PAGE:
IBM (and Few Red Hat) Leftovers

  • Business Buddy delivers personalized support for struggling small businesses

    Enter Business Buddy, a Call for Code solution providing a one-stop-shop to deliver personalized and responsive COVID-19 updates to small businesses. The Business Buddy team comes from the University of Sydney in Australia, where they report that small and medium-sized businesses make up 90% of the Australian economy. The Business Buddy team did their due diligence to find the root cause to how and why local businesses were impacted by the COVID-19 pandemic. Through their research, they found that 30% of businesses had to reduce staff numbers, and 9 out of 10 businesses expressed solvency concerns over the next 4 – 6 months. Through the team’s engagement with local businesses, they discovered that the major pain point for most companies was not the lack of governmental support, but the ineffective communication channels. Business owners have not been able to access the full breadth of support because information on different fiscal relief programs was scattered across multiple websites, making it prone for businesses to miss opportunities to find assistance. It was this pain point that the Business Buddy team decided to combat – and ultimately, build a solution to address it.

  • Open Source Success: Linux on the Mainframe

    Twenty years ago, IBM opened its most proprietary computer technology—the data-centric, IBM Z mainframe platform—to Linux, an open source operating system. That decision may seem logical and straightforward given the now widespread adoption of Linux and open source software, but at the time it was a bold choice, and it has proven to be a resounding success. In this installment of FOSSlife’s Open Source Success series, we’ll look at this important link in the evolutionary chain of open source.

  • Agrolly advances capabilities for small-scale farmers with technology innovation

    Meet Agrolly, a Call for Code global finalist solution built by a group of Pace University students with diverse backgrounds and experience from Taiwan, Brazil, Mongolia, and India. Agrolly aims to fill in the information gap so that farmers with less resources available to them can still make more educated decisions, obtain the necessary financing, and improve their economic outcome. Using IBM® Cloud Object Storage, IBM Watson® Studio, IBM Watson Assistant, and The Weather Company technologies, the platform provides a full service solution to execute climate risk assessments. Featured in the platform is a long-term rainfall forecast, which is tested periodically for increased accuracy, in addition to crop water requirements for the Food and Agriculture Organization for the United Nations (FAO), which is tailored for the location of each farmer, type of crop, and stage of the farm. Agrolly also provides a forum module allowing farmers to exchange information and solutions and allows text and picture uploads. Lastly, the Agrolly platform includes crop-risk algorithms allowing for risk assessments to be executed by small farmers.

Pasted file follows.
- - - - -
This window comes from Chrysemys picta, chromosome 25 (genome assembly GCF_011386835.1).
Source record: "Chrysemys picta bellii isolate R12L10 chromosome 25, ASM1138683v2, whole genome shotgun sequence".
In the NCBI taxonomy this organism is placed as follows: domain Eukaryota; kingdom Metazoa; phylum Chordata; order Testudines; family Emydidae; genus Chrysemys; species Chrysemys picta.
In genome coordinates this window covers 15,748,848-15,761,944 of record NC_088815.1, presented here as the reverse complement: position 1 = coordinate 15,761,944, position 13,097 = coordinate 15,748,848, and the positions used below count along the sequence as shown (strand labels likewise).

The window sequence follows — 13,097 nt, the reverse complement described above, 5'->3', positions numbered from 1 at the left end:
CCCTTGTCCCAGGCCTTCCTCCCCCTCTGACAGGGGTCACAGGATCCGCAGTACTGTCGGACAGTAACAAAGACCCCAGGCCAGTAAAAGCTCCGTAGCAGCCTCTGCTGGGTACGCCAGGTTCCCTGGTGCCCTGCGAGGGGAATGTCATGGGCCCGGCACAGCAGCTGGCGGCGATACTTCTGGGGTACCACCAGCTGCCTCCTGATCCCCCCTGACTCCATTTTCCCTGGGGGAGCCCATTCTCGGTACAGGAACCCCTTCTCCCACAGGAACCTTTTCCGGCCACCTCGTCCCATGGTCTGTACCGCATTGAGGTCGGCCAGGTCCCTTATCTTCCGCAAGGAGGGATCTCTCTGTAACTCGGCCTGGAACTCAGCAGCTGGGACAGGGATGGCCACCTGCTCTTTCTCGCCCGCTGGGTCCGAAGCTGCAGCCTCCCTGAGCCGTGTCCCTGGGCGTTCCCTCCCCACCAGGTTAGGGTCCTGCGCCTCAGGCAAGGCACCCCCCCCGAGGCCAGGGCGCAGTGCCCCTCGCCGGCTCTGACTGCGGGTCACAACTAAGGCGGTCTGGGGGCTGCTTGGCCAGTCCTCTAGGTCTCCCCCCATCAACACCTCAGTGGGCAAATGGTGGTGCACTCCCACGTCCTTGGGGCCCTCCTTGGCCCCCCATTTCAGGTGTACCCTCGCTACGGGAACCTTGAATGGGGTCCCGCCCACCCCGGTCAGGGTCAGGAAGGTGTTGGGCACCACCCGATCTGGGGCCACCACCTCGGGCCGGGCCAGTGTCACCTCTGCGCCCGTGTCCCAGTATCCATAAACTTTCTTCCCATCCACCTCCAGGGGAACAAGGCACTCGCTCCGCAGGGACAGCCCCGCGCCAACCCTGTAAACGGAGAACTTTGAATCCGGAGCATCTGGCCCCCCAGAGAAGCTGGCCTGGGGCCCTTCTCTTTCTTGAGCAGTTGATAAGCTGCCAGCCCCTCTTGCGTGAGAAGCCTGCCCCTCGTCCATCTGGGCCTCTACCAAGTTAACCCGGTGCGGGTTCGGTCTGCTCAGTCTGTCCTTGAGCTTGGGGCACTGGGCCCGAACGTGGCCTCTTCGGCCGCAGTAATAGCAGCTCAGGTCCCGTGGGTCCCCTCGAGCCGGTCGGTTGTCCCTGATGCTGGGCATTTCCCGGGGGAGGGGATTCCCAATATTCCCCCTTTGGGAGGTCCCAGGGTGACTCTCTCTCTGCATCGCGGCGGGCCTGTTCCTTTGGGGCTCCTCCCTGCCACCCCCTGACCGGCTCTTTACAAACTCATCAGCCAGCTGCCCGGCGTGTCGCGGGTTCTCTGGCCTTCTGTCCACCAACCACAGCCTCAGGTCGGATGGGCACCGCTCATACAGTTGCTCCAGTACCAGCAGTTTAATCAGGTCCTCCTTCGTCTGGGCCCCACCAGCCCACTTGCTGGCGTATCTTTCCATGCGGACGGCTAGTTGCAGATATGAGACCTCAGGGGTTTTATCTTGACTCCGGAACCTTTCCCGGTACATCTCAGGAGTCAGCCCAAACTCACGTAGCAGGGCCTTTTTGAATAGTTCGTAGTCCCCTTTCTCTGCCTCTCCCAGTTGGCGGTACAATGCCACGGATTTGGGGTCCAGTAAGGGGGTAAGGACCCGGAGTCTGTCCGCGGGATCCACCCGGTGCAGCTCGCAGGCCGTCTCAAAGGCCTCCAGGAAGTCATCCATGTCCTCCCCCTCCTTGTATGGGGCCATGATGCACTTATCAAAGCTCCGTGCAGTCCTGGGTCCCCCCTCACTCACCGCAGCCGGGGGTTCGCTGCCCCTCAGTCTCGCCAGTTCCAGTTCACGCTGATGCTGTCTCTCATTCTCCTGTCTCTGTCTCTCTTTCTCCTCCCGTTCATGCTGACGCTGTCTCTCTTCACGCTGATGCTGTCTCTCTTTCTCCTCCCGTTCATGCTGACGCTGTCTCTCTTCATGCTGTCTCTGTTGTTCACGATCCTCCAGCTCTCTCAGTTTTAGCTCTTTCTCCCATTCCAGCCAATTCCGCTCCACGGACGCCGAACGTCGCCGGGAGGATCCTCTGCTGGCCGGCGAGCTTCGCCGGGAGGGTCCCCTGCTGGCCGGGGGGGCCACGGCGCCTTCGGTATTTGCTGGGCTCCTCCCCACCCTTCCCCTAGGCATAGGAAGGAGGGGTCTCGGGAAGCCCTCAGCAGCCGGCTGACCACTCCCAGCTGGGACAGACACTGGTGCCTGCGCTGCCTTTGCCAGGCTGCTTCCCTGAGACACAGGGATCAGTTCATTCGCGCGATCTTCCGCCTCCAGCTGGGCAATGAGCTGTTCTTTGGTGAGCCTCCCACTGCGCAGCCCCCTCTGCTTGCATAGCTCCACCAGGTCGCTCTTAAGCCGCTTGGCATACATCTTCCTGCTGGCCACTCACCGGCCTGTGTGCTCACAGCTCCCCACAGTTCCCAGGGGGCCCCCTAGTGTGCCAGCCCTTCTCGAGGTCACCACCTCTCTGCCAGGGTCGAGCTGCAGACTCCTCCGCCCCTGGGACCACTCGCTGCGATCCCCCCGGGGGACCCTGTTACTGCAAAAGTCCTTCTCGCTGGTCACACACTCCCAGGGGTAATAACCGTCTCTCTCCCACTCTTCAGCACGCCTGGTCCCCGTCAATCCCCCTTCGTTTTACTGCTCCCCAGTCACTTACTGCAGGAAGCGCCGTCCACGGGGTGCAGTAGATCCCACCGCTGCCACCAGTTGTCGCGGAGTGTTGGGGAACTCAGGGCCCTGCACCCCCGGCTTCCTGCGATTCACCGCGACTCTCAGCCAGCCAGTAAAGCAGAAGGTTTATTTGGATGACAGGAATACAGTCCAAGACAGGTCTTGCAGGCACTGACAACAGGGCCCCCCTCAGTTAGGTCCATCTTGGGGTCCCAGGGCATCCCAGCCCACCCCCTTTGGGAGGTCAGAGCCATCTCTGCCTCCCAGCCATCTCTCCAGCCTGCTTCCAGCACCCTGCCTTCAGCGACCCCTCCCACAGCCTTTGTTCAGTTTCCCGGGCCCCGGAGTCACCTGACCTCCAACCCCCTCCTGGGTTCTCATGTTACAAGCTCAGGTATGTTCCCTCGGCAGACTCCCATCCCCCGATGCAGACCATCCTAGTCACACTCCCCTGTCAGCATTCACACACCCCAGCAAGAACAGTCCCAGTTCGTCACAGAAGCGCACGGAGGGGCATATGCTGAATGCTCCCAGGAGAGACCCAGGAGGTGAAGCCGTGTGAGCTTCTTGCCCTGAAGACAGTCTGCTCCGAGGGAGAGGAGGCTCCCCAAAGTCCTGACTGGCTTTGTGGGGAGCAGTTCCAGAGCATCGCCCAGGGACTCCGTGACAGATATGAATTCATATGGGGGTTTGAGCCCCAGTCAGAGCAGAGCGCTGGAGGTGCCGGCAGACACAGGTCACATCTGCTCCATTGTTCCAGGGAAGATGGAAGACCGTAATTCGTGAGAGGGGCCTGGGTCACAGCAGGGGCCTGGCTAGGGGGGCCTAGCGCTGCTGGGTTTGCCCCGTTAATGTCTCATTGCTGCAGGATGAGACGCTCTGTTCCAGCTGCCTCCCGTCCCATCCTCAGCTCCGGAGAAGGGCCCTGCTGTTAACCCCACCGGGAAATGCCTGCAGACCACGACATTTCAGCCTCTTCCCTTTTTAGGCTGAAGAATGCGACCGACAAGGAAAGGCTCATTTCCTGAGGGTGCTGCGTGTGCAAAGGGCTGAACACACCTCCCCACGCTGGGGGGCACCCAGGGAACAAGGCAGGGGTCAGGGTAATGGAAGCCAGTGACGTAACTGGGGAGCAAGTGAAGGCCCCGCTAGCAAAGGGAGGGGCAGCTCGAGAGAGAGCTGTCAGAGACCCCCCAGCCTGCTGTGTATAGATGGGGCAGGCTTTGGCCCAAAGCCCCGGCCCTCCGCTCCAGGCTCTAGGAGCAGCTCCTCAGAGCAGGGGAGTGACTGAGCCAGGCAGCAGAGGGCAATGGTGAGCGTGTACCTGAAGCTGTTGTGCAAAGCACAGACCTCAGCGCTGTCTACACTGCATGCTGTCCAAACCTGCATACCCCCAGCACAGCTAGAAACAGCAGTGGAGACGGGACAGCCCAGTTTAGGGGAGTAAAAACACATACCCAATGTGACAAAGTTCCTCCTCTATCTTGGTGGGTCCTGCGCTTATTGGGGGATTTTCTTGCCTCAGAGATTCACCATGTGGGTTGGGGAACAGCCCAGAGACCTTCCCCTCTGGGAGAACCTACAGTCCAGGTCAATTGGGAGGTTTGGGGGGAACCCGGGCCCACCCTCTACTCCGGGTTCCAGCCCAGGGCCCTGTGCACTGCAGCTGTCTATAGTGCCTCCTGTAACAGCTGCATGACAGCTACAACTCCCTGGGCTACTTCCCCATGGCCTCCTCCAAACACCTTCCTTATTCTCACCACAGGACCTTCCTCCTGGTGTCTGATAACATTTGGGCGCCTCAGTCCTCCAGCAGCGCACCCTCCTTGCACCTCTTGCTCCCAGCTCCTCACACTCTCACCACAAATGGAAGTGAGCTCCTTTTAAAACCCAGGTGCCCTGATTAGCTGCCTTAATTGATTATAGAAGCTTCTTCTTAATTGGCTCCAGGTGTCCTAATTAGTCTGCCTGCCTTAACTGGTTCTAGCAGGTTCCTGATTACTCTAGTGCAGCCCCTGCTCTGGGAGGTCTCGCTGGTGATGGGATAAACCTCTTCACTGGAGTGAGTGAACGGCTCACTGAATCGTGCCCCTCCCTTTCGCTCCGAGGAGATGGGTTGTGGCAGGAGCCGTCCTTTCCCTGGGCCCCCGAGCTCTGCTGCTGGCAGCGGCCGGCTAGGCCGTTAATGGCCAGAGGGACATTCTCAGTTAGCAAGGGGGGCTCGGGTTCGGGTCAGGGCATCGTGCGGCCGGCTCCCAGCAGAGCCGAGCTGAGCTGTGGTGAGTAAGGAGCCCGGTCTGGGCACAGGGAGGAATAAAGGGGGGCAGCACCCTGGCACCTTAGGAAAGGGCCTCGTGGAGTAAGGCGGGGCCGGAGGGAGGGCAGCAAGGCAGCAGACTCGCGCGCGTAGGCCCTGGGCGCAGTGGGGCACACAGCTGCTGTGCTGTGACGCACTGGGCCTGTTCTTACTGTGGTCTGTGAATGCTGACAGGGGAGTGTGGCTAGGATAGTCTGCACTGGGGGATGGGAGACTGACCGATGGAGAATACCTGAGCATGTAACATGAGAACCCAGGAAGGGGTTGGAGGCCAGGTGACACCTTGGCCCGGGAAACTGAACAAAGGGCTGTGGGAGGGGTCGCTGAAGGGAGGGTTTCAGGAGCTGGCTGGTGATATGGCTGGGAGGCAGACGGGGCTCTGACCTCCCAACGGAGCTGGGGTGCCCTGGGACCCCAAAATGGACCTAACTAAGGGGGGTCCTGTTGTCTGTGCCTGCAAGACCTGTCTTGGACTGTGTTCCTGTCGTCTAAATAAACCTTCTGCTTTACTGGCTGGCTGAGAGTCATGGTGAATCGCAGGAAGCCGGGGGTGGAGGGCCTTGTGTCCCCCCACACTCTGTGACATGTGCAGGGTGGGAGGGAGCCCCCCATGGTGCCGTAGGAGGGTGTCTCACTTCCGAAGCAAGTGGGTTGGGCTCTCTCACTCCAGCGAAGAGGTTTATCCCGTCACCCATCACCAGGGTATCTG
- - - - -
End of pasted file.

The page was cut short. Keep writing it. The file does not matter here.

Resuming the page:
• OffShip connects online shoppers with pro-environment organizations to offset shipping emissions

    Did those last minute holiday gifts you rush-shipped make it in time? How about that impulse purchase from your favorite retailer that you wanted on your doorstep in two days? While shipping companies keep up with the demand and incentivize the market with more efficient and affordable services, attention is rarely placed on who actually suffers the brunt of these simple clicks, the environment. With online shopping growing in popularity, consumers are now using this as their primary method of purchasing goods. This rise in popularity, paired with the onset of COVID-19 that’s keeping everyone at home, has made online shopping even more essential and depended upon. This has rippling effects on the environment as carbon-based combustion grows in concert. Online shopping can be an effortless and fun act for the buyer, but its increased heavy usage calls for a reality check in regards to what it is doing to the world around us.